The standard argument is that the author is arguing by analogy. Having mentioned an inheritance, he talks about human wills not being valid until there was a death. “For where there is a covenant, it is required that the death of the one who made it be established. For a will takes effect only when a person has died; it cannot possibly be valid so long as the one who made it is still alive” (vv 16-17, NIV). The will belongs to “the one who made it.” Hence, the translation “will” and not “covenant.” (There are of course other reasons, but you can read the commentaries for yourself.)

The problem, though, is that it is hard to see how an analogy of a will helps the argument. The overall argument is certainly about the covenants. And just as importantly, the next verse draws a conclusion from vv 16-17. “Therefore (ὅθεν) not even the first covenant was inaugurated without blood” (v 18, NIV). So are we still are talking about covenants?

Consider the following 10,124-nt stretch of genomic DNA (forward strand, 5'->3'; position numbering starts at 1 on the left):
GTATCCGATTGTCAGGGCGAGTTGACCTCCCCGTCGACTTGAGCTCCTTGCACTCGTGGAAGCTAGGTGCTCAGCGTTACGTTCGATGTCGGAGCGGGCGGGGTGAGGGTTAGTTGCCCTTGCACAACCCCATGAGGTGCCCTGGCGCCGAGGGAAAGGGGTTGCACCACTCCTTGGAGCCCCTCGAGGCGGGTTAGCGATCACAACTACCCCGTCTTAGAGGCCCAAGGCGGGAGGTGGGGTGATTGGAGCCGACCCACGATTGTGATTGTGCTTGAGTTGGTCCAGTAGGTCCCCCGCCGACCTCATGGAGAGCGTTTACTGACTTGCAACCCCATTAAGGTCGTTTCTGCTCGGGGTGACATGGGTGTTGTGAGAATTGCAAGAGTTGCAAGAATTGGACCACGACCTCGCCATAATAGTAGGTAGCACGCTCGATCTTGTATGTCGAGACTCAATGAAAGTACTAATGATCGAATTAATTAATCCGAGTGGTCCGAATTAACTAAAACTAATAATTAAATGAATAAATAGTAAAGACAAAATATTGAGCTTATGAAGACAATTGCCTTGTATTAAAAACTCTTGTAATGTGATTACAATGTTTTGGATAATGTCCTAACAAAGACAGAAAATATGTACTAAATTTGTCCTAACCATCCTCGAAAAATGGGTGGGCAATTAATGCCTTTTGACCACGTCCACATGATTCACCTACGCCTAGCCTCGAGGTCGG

Check out the rest at The Koinonia Blog.

THEOLOGY

Are Mormons Christian?  Joe Carter has taken the time to answer a few important questions that distinguish Christians and Mormons.  Since public religious figures (I don’t want to use the word pastor) like Joel Osteen have dropped the ball on rightly answering this question, we need to be better equipped to offer insight into what Mormon’s believe–after all, in a few months our country will probably be voting for or against a Mormon.  So here is a fast and friendly guide to understanding some of the main teachings about Mormons, and the false views they hold.  I would encourage you to print this out and keep it near the front door for the next time they come by.